There's a huge transformation taking place around us and green is the new black. Someone somewhere always makes money out of new trends and the green revolution can be cashed in on.
I'm not talking about being a goody-two-shoes. Companies exploiting our green revolution in society are sometimes hugely innovative and forward thinking.
Green is also cool and consumers are willing to pay for it. That last bit is the important point. That means there is money to be made my friend.
Accessing such investments from little old New Zealand isn't always easy.
Raboplus has two "responsible" investment funds on its platform from Asteron and AMP.
Socially Responsible Investing (SRI) funds can either screen out non complying investments or go in search of specific attributes.
Whatever your opinion on socially responsible investing the scoop is that the "do-gooder" funds do well. The FTSE KLD 400 social index has outperformed the Standard & Poor's 500 Index.
SRI funds are good. But cashing in on the green revolution may involve going one step further.
With green investment the idea is that companies are doing it to make money first, then saving the company. Where the real money is to be made is in new technologies. Types of technologies that will benefit from a carbon neutral sustainable world include:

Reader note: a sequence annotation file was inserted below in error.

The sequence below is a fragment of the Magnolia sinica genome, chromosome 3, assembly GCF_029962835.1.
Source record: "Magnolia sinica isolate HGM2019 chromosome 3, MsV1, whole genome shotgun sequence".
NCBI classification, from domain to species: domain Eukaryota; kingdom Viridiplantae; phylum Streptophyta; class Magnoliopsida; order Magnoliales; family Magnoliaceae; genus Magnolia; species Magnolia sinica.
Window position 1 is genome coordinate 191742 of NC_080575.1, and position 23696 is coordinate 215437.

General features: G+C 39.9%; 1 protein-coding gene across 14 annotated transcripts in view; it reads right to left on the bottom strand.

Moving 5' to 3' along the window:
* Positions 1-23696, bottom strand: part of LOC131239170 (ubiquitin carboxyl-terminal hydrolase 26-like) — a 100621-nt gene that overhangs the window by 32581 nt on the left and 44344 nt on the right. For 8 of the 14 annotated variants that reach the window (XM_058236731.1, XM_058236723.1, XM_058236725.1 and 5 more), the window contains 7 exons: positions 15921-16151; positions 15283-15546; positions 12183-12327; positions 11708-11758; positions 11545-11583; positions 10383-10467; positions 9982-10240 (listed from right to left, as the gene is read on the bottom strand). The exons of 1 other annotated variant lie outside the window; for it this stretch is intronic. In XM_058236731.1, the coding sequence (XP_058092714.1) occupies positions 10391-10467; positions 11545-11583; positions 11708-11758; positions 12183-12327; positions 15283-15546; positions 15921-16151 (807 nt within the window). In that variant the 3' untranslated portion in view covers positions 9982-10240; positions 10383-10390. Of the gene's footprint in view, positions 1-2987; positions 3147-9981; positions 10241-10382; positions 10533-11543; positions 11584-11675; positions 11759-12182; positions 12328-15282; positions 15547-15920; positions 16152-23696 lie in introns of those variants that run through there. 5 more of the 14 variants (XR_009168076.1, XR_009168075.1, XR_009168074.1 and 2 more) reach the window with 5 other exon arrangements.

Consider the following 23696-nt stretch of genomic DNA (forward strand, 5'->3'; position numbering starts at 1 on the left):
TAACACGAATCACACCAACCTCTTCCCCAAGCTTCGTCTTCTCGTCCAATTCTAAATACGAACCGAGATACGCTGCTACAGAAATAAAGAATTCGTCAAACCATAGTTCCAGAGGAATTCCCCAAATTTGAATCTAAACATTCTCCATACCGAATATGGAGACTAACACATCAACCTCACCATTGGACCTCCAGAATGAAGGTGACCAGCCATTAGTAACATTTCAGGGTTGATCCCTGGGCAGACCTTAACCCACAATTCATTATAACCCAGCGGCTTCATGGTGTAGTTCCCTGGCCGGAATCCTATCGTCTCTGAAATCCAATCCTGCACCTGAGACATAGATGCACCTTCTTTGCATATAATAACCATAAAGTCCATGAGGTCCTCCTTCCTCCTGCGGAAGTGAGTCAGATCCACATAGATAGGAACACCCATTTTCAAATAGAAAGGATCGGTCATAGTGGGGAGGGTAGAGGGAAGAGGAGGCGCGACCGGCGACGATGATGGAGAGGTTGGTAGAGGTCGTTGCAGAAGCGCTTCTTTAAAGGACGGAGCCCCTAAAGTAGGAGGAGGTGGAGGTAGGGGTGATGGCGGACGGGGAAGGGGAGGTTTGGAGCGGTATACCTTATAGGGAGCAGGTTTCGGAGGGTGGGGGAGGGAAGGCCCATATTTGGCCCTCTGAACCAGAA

Green investing may have been a fad 10 years ago. But the reality is that some of these technologies are coming to market and we're buying them. Green or eco investing isn't just for hippies, greenies and socially responsible organisations such as church funds.
That's not to say that every green entrepreneur will invent product or service we actually want to buy en-masse, and has the ability to sell it.
The other downside is that with anything new speculative bubbles are likely to build – just like they did when your taxi driver first clicked onto the money to be made in dotcom stocks. We all know where that went. It's also a matter of betting on the right technology. Will wind farms or wave power be the next Betamax video bomb?
What's more, many of the innovations are still in the laboratory. I can't help but get excited about wave and tidal power projects but most are years or even decades away from becoming economically viable technologies. Ditto for hydrogen power.
But from an investment point of view all of this is pretty speculative. Choose the right technology and back the right company you could do very well indeed. It's a long shot, however – and not easily accessible yet to the average investor.
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